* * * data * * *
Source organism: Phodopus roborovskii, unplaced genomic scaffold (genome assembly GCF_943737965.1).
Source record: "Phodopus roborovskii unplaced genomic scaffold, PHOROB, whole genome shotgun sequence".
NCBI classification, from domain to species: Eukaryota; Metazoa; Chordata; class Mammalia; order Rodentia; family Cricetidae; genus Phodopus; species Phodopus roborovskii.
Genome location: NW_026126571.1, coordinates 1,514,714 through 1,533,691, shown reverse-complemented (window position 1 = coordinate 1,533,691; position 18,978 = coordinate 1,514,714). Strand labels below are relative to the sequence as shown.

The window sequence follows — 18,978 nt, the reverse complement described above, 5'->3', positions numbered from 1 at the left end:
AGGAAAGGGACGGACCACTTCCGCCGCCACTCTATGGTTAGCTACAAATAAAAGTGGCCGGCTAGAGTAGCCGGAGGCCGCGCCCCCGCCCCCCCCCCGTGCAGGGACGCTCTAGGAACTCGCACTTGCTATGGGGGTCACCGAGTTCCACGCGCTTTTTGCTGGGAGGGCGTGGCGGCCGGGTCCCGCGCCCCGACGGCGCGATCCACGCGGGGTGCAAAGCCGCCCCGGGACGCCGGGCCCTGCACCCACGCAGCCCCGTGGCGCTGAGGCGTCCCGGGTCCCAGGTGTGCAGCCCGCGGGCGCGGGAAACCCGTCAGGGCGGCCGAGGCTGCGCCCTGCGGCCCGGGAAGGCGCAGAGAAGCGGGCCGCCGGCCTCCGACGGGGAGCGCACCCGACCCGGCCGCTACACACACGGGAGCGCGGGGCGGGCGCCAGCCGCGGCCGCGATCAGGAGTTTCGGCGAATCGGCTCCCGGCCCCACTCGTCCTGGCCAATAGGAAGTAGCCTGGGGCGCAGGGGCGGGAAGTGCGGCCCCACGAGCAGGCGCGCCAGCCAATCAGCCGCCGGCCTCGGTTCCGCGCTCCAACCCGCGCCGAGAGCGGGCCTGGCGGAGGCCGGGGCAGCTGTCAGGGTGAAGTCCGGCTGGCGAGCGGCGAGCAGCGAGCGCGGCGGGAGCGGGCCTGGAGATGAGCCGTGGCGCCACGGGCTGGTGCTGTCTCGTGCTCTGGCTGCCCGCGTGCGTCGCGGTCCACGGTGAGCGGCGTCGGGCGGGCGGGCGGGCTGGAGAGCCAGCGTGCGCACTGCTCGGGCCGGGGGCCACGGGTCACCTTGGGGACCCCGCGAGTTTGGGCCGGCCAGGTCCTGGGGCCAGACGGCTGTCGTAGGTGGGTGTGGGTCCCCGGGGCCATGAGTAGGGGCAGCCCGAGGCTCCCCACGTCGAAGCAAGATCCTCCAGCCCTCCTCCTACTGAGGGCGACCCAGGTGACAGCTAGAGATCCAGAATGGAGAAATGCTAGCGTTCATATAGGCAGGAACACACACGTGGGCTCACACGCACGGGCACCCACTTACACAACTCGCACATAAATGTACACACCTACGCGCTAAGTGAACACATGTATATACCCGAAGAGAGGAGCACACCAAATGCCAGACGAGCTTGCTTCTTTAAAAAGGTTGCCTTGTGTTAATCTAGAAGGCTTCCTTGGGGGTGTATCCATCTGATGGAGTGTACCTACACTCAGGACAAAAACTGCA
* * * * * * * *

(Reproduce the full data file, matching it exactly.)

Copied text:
Source organism: Phodopus roborovskii, unplaced genomic scaffold (genome assembly GCF_943737965.1).
Source record: "Phodopus roborovskii unplaced genomic scaffold, PHOROB, whole genome shotgun sequence".
NCBI classification, from domain to species: Eukaryota; Metazoa; Chordata; class Mammalia; order Rodentia; family Cricetidae; genus Phodopus; species Phodopus roborovskii.
Genome location: NW_026126571.1, coordinates 1,514,714 through 1,533,691, shown reverse-complemented (window position 1 = coordinate 1,533,691; position 18,978 = coordinate 1,514,714). Strand labels below are relative to the sequence as shown.

The window sequence follows — 18,978 nt, the reverse complement described above, 5'->3', positions numbered from 1 at the left end:
AGGAAAGGGACGGACCACTTCCGCCGCCACTCTATGGTTAGCTACAAATAAAAGTGGCCGGCTAGAGTAGCCGGAGGCCGCGCCCCCGCCCCCCCCCCGTGCAGGGACGCTCTAGGAACTCGCACTTGCTATGGGGGTCACCGAGTTCCACGCGCTTTTTGCTGGGAGGGCGTGGCGGCCGGGTCCCGCGCCCCGACGGCGCGATCCACGCGGGGTGCAAAGCCGCCCCGGGACGCCGGGCCCTGCACCCACGCAGCCCCGTGGCGCTGAGGCGTCCCGGGTCCCAGGTGTGCAGCCCGCGGGCGCGGGAAACCCGTCAGGGCGGCCGAGGCTGCGCCCTGCGGCCCGGGAAGGCGCAGAGAAGCGGGCCGCCGGCCTCCGACGGGGAGCGCACCCGACCCGGCCGCTACACACACGGGAGCGCGGGGCGGGCGCCAGCCGCGGCCGCGATCAGGAGTTTCGGCGAATCGGCTCCCGGCCCCACTCGTCCTGGCCAATAGGAAGTAGCCTGGGGCGCAGGGGCGGGAAGTGCGGCCCCACGAGCAGGCGCGCCAGCCAATCAGCCGCCGGCCTCGGTTCCGCGCTCCAACCCGCGCCGAGAGCGGGCCTGGCGGAGGCCGGGGCAGCTGTCAGGGTGAAGTCCGGCTGGCGAGCGGCGAGCAGCGAGCGCGGCGGGAGCGGGCCTGGAGATGAGCCGTGGCGCCACGGGCTGGTGCTGTCTCGTGCTCTGGCTGCCCGCGTGCGTCGCGGTCCACGGTGAGCGGCGTCGGGCGGGCGGGCGGGCTGGAGAGCCAGCGTGCGCACTGCTCGGGCCGGGGGCCACGGGTCACCTTGGGGACCCCGCGAGTTTGGGCCGGCCAGGTCCTGGGGCCAGACGGCTGTCGTAGGTGGGTGTGGGTCCCCGGGGCCATGAGTAGGGGCAGCCCGAGGCTCCCCACGTCGAAGCAAGATCCTCCAGCCCTCCTCCTACTGAGGGCGACCCAGGTGACAGCTAGAGATCCAGAATGGAGAAATGCTAGCGTTCATATAGGCAGGAACACACACGTGGGCTCACACGCACGGGCACCCACTTACACAACTCGCACATAAATGTACACACCTACGCGCTAAGTGAACACATGTATATACCCGAAGAGAGGAGCACACCAAATGCCAGACGAGCTTGCTTCTTTAAAAAGGTTGCCTTGTGTTAATCTAGAAGGCTTCCTTGGGGGTGTATCCATCTGATGGAGTGTACCTACACTCAGGACAAAAACTGCA